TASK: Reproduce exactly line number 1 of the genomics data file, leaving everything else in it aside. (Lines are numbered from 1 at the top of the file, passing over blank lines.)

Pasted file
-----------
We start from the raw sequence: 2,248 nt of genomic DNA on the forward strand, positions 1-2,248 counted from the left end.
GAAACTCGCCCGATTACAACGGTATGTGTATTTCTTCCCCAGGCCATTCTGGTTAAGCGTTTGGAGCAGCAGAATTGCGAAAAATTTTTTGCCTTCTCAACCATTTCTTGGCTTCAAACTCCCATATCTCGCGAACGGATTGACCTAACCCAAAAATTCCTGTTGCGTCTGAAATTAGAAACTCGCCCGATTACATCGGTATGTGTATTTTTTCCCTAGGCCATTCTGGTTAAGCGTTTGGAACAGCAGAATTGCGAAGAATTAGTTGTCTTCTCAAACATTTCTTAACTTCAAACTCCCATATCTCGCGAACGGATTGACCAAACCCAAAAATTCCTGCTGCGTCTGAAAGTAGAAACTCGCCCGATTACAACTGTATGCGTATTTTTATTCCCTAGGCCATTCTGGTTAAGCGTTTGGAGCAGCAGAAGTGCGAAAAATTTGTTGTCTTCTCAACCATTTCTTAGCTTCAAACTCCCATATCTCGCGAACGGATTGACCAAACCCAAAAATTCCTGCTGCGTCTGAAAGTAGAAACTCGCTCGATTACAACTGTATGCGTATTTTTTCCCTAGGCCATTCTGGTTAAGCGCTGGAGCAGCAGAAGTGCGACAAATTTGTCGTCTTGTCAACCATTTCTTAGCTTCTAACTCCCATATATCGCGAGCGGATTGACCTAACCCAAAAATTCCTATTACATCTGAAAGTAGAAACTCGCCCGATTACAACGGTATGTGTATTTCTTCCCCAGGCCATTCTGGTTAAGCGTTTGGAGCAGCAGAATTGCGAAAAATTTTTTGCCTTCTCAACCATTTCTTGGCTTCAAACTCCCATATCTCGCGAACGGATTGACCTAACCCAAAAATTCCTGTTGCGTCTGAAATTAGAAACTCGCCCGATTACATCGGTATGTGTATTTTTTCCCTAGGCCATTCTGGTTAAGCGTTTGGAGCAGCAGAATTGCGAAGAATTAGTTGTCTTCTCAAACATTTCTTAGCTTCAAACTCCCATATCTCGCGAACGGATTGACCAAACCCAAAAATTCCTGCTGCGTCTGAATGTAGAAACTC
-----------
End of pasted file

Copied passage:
We start from the raw sequence: 2,248 nt of genomic DNA on the forward strand, positions 1-2,248 counted from the left end.